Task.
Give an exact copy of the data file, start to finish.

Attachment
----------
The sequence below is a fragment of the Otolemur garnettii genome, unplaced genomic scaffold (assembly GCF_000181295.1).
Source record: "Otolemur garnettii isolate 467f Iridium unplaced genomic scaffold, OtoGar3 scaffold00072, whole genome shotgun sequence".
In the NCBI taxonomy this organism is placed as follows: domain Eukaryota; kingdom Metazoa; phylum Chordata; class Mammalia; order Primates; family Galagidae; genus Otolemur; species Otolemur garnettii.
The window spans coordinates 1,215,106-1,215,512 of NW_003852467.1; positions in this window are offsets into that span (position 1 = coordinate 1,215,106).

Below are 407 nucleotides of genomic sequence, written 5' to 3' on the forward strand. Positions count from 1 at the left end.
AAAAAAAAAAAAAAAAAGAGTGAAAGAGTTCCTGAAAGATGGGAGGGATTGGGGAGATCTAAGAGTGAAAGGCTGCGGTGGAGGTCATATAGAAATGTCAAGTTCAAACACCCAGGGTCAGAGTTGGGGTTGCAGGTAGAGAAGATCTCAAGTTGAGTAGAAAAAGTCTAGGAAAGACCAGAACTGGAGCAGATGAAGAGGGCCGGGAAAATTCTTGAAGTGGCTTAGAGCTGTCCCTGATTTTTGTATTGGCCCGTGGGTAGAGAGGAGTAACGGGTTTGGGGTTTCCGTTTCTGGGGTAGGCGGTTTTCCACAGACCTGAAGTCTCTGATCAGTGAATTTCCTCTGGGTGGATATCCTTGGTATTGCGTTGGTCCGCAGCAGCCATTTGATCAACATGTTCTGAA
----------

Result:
The sequence below is a fragment of the Otolemur garnettii genome, unplaced genomic scaffold (assembly GCF_000181295.1).
Source record: "Otolemur garnettii isolate 467f Iridium unplaced genomic scaffold, OtoGar3 scaffold00072, whole genome shotgun sequence".
In the NCBI taxonomy this organism is placed as follows: domain Eukaryota; kingdom Metazoa; phylum Chordata; class Mammalia; order Primates; family Galagidae; genus Otolemur; species Otolemur garnettii.
The window spans coordinates 1,215,106-1,215,512 of NW_003852467.1; positions in this window are offsets into that span (position 1 = coordinate 1,215,106).

Below are 407 nucleotides of genomic sequence, written 5' to 3' on the forward strand. Positions count from 1 at the left end.
AAAAAAAAAAAAAAAAAGAGTGAAAGAGTTCCTGAAAGATGGGAGGGATTGGGGAGATCTAAGAGTGAAAGGCTGCGGTGGAGGTCATATAGAAATGTCAAGTTCAAACACCCAGGGTCAGAGTTGGGGTTGCAGGTAGAGAAGATCTCAAGTTGAGTAGAAAAAGTCTAGGAAAGACCAGAACTGGAGCAGATGAAGAGGGCCGGGAAAATTCTTGAAGTGGCTTAGAGCTGTCCCTGATTTTTGTATTGGCCCGTGGGTAGAGAGGAGTAACGGGTTTGGGGTTTCCGTTTCTGGGGTAGGCGGTTTTCCACAGACCTGAAGTCTCTGATCAGTGAATTTCCTCTGGGTGGATATCCTTGGTATTGCGTTGGTCCGCAGCAGCCATTTGATCAACATGTTCTGAA